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Columbia Land Trust Acquires Iconic Columbia River Island

Columbia Land Trust Acquires Iconic Columbia River Island

Pierce Island As seen from Beacon Rock. Photo by Tom Dempsey/PhotoSeek.com

VANCOUVER, WA—This week, Columbia Land Trust received ownership of Pierce Island, the iconic 136-acre Columbia River island that sits directly below Beacon Rock. Pierce Island is one of the best remaining natural islands in the Columbia River Gorge and is one of the last remaining locations in Washington for persistent sepal yellowcress (Rorippa columbiae), a state-endangered plant that is the member of the mustard family.

 “Pierce Island is a gem in the Columbia Gorge,” says Columbia Land Trust Forestry Initiative Manager Cherie Kearney. “If you stop and take in a good view of the island and its rugged shoreline, you will always see a bald eagle or osprey. It’s incredible that a native plant that learned to thrive with the river’s rise and fall still is found here.” 

This is the fourth property in the Columbia River region that The Nature Conservancy has transferred to Columbia Land Trust over the last several years. “Columbia Land Trust is the ideal partner to continue to steward Pierce Island on into the future as they’ve developed a deep and comprehensive conservation and stewardship strategy for the Columbia River region. We’re confident that the island will be in good hands and its conservation promise fulfilled,” said the Conservancy’s James Schroeder, conservation director in Washington State.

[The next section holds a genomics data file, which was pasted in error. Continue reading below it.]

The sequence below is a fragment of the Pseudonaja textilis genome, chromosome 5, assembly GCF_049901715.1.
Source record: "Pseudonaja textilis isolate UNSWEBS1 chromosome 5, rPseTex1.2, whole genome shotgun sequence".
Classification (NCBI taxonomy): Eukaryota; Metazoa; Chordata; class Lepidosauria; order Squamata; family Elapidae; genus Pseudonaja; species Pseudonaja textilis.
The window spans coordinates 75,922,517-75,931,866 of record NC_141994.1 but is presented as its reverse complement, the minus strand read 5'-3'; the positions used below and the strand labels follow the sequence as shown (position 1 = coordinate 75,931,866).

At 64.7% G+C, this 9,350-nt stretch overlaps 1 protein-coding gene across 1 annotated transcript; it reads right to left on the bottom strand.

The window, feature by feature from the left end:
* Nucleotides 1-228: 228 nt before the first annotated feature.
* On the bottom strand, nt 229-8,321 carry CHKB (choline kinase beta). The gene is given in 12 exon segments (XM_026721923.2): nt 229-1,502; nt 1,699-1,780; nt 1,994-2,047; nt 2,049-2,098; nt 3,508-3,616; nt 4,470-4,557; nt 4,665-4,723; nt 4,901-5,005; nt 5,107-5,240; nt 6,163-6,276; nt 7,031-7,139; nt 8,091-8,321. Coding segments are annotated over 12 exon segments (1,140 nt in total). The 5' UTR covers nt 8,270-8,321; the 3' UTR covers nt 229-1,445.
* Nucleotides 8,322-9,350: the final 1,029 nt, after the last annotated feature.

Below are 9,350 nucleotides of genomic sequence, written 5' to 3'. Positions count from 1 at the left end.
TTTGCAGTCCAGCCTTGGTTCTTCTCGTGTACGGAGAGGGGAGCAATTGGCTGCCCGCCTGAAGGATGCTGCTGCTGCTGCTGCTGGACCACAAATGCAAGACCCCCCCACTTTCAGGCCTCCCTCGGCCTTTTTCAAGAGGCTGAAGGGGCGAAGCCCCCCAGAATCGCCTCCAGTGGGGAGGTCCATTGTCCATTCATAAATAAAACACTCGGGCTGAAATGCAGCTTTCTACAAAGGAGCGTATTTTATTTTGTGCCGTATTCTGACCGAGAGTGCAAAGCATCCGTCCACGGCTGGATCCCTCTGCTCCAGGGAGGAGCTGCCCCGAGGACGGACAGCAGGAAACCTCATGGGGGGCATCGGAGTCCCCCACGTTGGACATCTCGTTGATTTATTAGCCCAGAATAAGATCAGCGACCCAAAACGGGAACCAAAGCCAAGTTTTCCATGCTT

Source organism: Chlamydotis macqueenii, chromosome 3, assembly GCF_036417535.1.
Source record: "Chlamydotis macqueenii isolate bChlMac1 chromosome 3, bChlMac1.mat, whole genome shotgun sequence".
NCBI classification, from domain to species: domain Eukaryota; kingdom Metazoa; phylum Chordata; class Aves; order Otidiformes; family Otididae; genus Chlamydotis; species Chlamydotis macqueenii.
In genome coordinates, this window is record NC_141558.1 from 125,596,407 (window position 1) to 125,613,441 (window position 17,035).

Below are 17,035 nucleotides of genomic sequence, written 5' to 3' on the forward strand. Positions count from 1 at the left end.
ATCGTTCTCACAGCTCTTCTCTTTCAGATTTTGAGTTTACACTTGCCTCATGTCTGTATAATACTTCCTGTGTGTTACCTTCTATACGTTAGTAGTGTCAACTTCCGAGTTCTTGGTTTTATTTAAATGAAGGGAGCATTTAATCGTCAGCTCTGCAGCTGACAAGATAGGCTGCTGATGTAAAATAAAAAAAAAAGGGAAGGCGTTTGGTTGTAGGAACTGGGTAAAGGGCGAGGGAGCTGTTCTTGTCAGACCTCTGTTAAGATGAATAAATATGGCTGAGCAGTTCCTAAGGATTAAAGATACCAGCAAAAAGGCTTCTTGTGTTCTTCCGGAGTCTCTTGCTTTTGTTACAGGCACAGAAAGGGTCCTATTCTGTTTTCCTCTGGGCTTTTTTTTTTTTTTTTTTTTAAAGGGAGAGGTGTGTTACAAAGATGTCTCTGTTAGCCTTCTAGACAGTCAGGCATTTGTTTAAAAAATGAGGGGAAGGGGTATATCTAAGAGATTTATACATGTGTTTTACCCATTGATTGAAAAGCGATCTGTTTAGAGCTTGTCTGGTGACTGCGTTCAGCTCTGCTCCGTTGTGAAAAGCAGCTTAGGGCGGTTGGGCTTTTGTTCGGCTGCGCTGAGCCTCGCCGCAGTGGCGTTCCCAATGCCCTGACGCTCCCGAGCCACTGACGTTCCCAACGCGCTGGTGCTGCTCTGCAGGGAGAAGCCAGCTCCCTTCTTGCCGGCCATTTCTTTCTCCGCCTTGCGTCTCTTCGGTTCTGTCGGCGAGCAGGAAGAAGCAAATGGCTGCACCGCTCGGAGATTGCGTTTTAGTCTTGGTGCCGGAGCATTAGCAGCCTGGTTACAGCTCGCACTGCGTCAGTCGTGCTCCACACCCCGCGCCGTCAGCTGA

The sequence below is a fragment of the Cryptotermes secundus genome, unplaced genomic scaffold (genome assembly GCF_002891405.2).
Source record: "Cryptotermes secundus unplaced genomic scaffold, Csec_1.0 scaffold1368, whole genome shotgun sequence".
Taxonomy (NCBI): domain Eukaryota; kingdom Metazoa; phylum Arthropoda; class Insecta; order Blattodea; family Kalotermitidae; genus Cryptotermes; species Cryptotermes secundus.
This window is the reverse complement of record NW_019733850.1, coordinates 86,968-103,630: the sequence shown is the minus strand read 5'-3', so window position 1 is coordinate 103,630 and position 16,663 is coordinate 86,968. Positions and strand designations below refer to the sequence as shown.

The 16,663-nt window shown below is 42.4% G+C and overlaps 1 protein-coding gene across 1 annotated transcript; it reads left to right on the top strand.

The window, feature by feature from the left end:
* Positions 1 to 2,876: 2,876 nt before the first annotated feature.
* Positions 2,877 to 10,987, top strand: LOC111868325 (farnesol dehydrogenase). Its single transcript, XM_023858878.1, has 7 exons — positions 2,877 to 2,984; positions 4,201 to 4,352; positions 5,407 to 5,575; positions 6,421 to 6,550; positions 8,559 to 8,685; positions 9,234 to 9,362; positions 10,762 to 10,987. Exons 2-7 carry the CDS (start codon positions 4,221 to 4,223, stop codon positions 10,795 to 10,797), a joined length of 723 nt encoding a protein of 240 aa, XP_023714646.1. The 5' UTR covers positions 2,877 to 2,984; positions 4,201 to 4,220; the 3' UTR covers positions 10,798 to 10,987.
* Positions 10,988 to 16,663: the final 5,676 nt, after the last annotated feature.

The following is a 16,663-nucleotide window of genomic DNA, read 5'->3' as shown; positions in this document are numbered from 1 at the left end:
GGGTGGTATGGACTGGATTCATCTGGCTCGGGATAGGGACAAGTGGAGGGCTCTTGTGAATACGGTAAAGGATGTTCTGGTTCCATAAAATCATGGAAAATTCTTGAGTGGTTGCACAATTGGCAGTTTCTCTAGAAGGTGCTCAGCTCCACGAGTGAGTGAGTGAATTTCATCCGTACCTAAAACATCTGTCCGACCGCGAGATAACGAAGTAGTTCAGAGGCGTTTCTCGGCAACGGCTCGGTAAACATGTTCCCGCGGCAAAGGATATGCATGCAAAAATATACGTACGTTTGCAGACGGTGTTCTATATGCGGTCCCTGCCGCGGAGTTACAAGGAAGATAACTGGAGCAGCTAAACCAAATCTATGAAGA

The previous three properties transferred to Columbia Land Trust include Wahkiakus Oaks, a 62-acre property on the Little Klickitat River in Klickitat County; 40 acres along Klickitat County’s West Major Creek , which protects forest habitat for rare orchids; and 95 acres of intact spruce-swamp wetland along Grays Bay in the Columbia River estuary.  

The Nature Conservancy also provided an endowment of $120,000 for the stewardship of Pierce Island. Those funds will ensure continuous on-the-ground habitat management, which is essential for a place like Pierce Island: The Columbia River’s continually changing flows mean that invasive weed seeds are deposited easily on the island. Garbage—from fence posts to fishing lines—also washes up on the island’s shores.

“We look forward to continuing the restoration work that the Nature Conservancy started almost 30 years ago,” says Columbia Land Trust Stewardship Director Ian Sinks. “Protecting key resources such as the sepal yellowcress, controlling invasive species, restoring the riparian forest and collaborating on salmon-habitat projects are all part of our plans for the property.”

 

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